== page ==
Each of Us Can Help Stop Violence and Create Peace

Published by Ingrid Newkirk.

PETA supports peace and compassion for all, regardless of race, religion, nationality, sexual orientation, or species.

And as we look for ways to cope with the nightmare in Paris, perhaps it’s time to ask if we can open our hearts and minds and oppose violence in all its forms—and not simply when the horror reaches into our families, communities, and homes.

A PETA France mural in Paris after violence that swept the city earlier this year, featuring religious symbols drawn in peas and the words, "Give Peas a Chance – Go Vegan. Non-Violence Begins on Our Plates."

A PETA France mural in Paris after violence that swept the city earlier this year, featuring religious symbols drawn in peas and the words, “Give Peas a Chance – Go Vegan. Non-Violence Begins on Our Plates.”

Growing up in New Delhi, I lived in my parents’ house, which was always full of human refugees, poor and disabled people, and unwed mothers cast out by their families, as well as orphaned animals. My mother always said, “It doesn’t matter who needs help, it only matters that they do need help.”

Over the years, it has dawned on me that we needn’t feel helpless in opposing violence. We may not be able to stop all the wars and outbreaks of hatred in the world, but each of us has the power to end the violence and suffering we’re personally responsible for every time we sit down to eat. We can make a choice and simply opt for nonviolently produced vegan foods instead of meat, dairy products, and eggs.

The animals who are killed for our food never have the freedom to do anything natural or enjoyable. They spend their lives crammed into tiny and filthy cages or pens with barely room to move one step—in other words, deprived of a life at all—before being killed in frightening slaughterhouses.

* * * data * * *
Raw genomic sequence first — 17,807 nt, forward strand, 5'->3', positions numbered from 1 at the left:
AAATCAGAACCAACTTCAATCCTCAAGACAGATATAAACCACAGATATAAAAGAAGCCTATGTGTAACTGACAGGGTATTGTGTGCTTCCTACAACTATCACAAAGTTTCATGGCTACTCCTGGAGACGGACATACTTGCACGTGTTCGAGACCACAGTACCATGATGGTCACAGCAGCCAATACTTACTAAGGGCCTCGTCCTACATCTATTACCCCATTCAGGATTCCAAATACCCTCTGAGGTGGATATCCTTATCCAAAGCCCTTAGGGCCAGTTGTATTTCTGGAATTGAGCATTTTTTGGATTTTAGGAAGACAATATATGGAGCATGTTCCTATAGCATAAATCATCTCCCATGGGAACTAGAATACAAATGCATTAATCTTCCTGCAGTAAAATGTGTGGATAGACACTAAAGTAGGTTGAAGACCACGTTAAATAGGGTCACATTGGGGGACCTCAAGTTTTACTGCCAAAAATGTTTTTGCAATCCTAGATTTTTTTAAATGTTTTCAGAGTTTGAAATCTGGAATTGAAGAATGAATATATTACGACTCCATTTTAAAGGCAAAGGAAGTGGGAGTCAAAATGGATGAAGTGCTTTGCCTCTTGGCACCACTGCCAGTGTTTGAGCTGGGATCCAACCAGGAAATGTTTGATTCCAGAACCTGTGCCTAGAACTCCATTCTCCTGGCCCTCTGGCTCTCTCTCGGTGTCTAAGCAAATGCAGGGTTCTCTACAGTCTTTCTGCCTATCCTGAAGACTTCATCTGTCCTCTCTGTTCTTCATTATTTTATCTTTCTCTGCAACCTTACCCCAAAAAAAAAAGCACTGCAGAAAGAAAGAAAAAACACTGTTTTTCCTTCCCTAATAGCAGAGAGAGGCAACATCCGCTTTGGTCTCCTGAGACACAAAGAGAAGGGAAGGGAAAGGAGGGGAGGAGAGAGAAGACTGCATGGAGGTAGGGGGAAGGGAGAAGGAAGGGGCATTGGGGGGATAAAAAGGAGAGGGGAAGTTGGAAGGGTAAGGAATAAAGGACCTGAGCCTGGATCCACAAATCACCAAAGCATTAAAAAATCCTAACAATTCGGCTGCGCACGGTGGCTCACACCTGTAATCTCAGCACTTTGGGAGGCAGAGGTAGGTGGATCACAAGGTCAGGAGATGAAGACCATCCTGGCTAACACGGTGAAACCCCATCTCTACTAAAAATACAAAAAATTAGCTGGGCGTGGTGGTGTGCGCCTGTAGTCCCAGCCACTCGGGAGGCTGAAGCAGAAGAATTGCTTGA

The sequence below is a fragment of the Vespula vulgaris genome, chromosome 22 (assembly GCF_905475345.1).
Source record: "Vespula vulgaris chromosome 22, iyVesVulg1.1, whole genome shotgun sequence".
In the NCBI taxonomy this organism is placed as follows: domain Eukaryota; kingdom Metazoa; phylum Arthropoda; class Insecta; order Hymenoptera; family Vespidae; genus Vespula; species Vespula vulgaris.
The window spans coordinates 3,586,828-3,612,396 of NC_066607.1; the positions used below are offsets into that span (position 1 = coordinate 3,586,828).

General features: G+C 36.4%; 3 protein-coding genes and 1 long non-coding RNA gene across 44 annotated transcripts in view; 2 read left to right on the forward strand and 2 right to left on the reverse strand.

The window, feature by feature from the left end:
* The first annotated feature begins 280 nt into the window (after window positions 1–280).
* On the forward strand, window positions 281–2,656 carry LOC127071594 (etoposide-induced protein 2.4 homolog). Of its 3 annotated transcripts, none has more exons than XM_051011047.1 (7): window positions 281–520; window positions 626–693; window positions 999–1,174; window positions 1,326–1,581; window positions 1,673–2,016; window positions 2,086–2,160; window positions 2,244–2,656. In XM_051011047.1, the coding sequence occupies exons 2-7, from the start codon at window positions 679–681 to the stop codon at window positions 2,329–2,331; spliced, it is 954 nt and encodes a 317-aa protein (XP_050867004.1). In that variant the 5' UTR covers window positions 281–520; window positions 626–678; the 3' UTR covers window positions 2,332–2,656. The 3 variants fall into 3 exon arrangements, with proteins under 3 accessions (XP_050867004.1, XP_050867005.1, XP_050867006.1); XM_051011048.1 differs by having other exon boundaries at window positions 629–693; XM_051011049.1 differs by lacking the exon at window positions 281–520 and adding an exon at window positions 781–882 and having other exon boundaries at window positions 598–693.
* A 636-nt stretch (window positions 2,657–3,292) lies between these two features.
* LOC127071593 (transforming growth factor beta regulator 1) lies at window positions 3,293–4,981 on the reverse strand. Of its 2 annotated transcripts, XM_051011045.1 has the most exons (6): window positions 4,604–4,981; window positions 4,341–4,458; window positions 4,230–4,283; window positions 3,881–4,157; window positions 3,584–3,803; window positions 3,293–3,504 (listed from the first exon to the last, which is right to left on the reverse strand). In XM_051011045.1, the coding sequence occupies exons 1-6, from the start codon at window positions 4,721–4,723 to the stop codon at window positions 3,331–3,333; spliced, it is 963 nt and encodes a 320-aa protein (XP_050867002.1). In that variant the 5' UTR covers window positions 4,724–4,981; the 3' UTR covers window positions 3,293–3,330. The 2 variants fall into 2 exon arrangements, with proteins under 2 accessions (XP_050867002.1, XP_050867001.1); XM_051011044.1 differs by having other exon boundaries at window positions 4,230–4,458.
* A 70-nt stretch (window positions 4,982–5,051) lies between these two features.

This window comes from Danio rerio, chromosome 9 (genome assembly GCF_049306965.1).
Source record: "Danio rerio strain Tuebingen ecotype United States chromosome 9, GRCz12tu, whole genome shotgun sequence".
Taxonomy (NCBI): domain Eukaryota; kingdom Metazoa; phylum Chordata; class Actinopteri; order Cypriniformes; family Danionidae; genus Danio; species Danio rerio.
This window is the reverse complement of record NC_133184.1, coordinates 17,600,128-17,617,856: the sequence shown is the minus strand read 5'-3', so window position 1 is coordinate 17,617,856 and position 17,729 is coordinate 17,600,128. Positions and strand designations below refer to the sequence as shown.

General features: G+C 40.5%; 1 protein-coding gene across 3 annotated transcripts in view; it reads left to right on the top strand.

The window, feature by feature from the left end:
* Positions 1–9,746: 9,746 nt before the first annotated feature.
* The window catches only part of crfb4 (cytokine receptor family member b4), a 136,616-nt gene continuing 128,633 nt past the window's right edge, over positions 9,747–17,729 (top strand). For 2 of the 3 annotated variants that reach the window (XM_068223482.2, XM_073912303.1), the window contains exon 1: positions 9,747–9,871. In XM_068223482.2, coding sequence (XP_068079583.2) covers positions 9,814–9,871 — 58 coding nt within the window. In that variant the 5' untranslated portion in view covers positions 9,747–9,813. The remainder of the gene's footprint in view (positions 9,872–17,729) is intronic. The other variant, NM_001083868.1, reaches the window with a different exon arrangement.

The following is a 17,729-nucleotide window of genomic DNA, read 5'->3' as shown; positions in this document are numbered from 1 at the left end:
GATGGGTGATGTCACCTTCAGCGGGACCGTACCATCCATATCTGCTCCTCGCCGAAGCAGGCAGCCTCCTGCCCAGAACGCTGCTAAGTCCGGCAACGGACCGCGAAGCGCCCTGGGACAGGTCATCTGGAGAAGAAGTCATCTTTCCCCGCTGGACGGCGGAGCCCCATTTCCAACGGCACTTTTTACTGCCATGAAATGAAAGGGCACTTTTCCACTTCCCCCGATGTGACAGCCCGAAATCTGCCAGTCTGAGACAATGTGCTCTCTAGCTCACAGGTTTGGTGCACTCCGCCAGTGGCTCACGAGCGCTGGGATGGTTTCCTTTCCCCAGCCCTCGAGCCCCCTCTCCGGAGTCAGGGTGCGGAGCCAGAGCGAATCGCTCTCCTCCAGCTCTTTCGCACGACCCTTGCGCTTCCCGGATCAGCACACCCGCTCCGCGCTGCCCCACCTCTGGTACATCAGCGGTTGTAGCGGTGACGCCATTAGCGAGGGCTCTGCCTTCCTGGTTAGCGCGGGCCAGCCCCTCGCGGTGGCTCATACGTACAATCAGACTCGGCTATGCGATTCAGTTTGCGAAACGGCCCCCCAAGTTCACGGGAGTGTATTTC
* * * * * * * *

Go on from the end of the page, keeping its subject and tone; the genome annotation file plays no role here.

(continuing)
Many great peacemakers embraced this ideal of nonviolence. Everyone knows that Mahatma Gandhi followed a nonviolent diet and spoke out against frightening animals and stealing their lives from them for a fleeting taste of flesh, one of his many good lessons.

The Nobel laureate Isaac Bashevis Singer, whose family fled genocide in Nazi-occupied Europe, became a vegetarian when, from the window of his rented room, he viewed cattle in shackles being beaten down a ramp to their deaths. Many Quakers and Grahams in England and the U.S. who fought for the emancipation of women and the abolition of the slave trade refused to eat meat so as to avoid violence to their own bodies and to animal life.

Practicing nonviolence in the face of violence requires resolve perhaps, yet it is an extremely easy task to act compassionately and to be consciously nonviolent to those who present no threat to us whatsoever—which is the case with the animals who are eaten.

Perhaps the way to show that our words against causing terror to others are serious words backed up by personal deeds is to take a step toward peace and justice by wiping violence off our plates. By showing compassion for all beings, regardless of race, religion, gender, or species, we can make good on our stated desire to help reduce pain and bloodshed in the world.

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 Ingrid E. Newkirk

“Almost all of us grew up eating meat, wearing leather, and going to circuses and zoos. We never considered the impact of these actions on the animals involved. For whatever reason, you are now asking the question: Why should animals have rights?” READ MORE

— Ingrid E. Newkirk, PETA President and co-author of Animalkind